April 2008 Archives

Why we have to stay in Iraq

 

The people of Iraq are depending on us. The population of Iraq is estimated at well over twenty-seven million; twenty-seven million of our fellow human beings that have had their country and their lives turned upside down by this war; twenty-seven million; twenty-seven million people that are only going to be affected negatively by our withdrawal from their country in its current state.

You don't have to believe that us going into Iraq was a good idea in the first place, I certainly don't believe that it was. But that does not change the fact that we are now in Iraq and that those twenty-seven million Iraqi children, women, and men, both young and old and every age in between, are in a much worse situation than we are.

We are certainly going to be affected as well: There is a huge cost to us staying in Iraq for the long haul, a cost of many American lives and a large amount of Americans tax dollars. But it is the Iraqi people that are going to end up paying the greatest price, a far greater price than we could possibly imagine, if we choose to abandon them and their country, leaving them with the mess that we have started.

It doesn't matter why we are in Iraq now, or why we went there in the beginning. Yes, we all know that Barack Obama voted against going to war with Iraq; we all know that Hillary Clinton voted to go to war with Iraq; and we all know that it was the idea of the Republicans, George Bush, and Dick Chaney in the first place, but none of the matters any longer. The reality of the situation is that there are millions and millions of innocent Iraqi civilians, people just like you and I, that are going to end up paying the real cost of this war. Think of those people the next time you are discussing, listening to, or reading something about the war in Iraq. Think of those people the next time you hear a person or a politician say that we need to abandon Iraq.

The Housing Bubble

 

The drop in housing prices in many parts of the country is not necessarily a bad thing. The value of homes in many areas of the country was increasing at an unsustainable rate that had absolutely no basis in reality. It wasn't demand, it wasn't the cost to build those homes, the price of wood and labor did not rise with the price of the homes; it is because the prices were being artificially inflated by everyone involved in the sale of homes; from the builders, to the bankers giving the loans and in turn packaging them up and selling them to investors, to the buyers of those securities, to the buyers of the actual homes, likely some of you people reading this, we consumers that wanted our investment to continue to increase at such an astronomical rate.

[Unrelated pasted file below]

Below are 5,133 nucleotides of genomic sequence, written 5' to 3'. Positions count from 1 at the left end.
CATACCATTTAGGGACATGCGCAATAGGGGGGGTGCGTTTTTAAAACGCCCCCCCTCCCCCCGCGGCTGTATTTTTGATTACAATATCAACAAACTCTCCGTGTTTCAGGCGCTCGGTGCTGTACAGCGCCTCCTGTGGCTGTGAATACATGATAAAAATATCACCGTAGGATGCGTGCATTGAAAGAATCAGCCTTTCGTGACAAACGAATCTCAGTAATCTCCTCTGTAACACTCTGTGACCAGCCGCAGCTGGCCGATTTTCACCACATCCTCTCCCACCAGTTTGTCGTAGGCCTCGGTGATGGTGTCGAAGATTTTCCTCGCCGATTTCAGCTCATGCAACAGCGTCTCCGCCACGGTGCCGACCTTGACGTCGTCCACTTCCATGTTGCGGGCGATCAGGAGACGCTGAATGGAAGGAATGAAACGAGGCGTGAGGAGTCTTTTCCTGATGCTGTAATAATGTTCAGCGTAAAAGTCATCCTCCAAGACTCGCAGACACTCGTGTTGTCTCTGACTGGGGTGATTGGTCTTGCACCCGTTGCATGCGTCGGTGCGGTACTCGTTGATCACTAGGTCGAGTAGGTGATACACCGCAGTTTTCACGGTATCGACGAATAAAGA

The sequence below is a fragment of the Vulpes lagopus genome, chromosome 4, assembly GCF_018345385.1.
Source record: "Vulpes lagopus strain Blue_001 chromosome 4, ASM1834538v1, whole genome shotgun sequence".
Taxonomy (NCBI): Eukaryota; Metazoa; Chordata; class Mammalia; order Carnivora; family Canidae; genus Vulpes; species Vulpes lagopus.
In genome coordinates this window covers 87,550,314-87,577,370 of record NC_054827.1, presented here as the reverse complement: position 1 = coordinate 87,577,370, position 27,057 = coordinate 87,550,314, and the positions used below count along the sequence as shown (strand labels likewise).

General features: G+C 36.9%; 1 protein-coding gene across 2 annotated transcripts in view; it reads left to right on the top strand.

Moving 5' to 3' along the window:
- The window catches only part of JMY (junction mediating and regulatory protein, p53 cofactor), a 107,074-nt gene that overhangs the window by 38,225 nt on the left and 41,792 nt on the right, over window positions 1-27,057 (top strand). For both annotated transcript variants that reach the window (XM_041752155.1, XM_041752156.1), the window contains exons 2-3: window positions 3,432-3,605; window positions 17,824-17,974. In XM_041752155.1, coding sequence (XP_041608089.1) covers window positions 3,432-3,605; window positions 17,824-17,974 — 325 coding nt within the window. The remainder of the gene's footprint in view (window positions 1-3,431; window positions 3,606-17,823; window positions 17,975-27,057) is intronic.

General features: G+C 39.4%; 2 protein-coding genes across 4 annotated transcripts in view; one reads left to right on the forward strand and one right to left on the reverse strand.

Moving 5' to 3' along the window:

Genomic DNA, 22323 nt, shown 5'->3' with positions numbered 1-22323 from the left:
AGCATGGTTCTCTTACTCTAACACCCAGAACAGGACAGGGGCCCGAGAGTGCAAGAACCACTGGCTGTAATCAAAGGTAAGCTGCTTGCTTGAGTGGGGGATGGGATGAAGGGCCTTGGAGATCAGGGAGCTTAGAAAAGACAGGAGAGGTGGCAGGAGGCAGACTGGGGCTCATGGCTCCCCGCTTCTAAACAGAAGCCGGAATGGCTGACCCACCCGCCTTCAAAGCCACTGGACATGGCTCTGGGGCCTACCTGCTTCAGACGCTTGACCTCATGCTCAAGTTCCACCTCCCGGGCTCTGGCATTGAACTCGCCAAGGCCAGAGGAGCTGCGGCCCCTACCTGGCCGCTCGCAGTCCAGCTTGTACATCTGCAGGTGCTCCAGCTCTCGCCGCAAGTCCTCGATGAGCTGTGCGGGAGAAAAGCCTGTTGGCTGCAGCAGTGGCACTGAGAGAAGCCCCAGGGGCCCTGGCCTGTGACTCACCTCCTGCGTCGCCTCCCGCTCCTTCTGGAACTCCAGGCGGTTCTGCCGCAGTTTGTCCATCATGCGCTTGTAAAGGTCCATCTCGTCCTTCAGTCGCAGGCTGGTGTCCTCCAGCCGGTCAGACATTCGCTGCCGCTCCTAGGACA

It wasn't real, and the reality is that if the bubble continued it would have made things much more difficult for future generations to buy homes in many areas of our country. It would be like a couple fresh out of school trying to buy real estate in Manhattan, except without any of the actual value that is derived from the huge demand for real estate in Manhattan. The truth is that everyone involved was at fault, including the consumer. It's understandable though, of course the businesses and workers involved wanted to make as much money as they possibly could, and the consumer simply wanted a solid investment that they hopefully wouldn't have to worry about in the future, something that they could rely on, something that would always be there for them.

Sadly most people didn't see the bubble bursting, as is the case with all bubbles, so we now have to deal with all of the issues that are being piled on to the deflating price of housing in the United States; such as the credit crunch, the rapid devaluation of our currency, and a general lack of confidence in a majority of our fellow Americans with the economy and our country as a whole. Adding all of this to the numerous other political issues that the country is currently dealing with has made things much worse than they should have been. And then all of the problems are amplified once again due to it being a general election year.

We have to understand that all of us are at fault for the current economic issues; we can then come to the conclusion that the securitization of debt is a good and powerful tool for our economy, and as such it should not be overly regulated into something much less useful.

The Problem with Atheists

 

The problem with modern atheism is that its followers do not seem to have a firm grasp on the fact that religion is a part of our modern culture. We have people making outrageous claims and making attempts at refuting religious beliefs, and denying the fact that many religious values and concepts are ingrained in our culture as a people.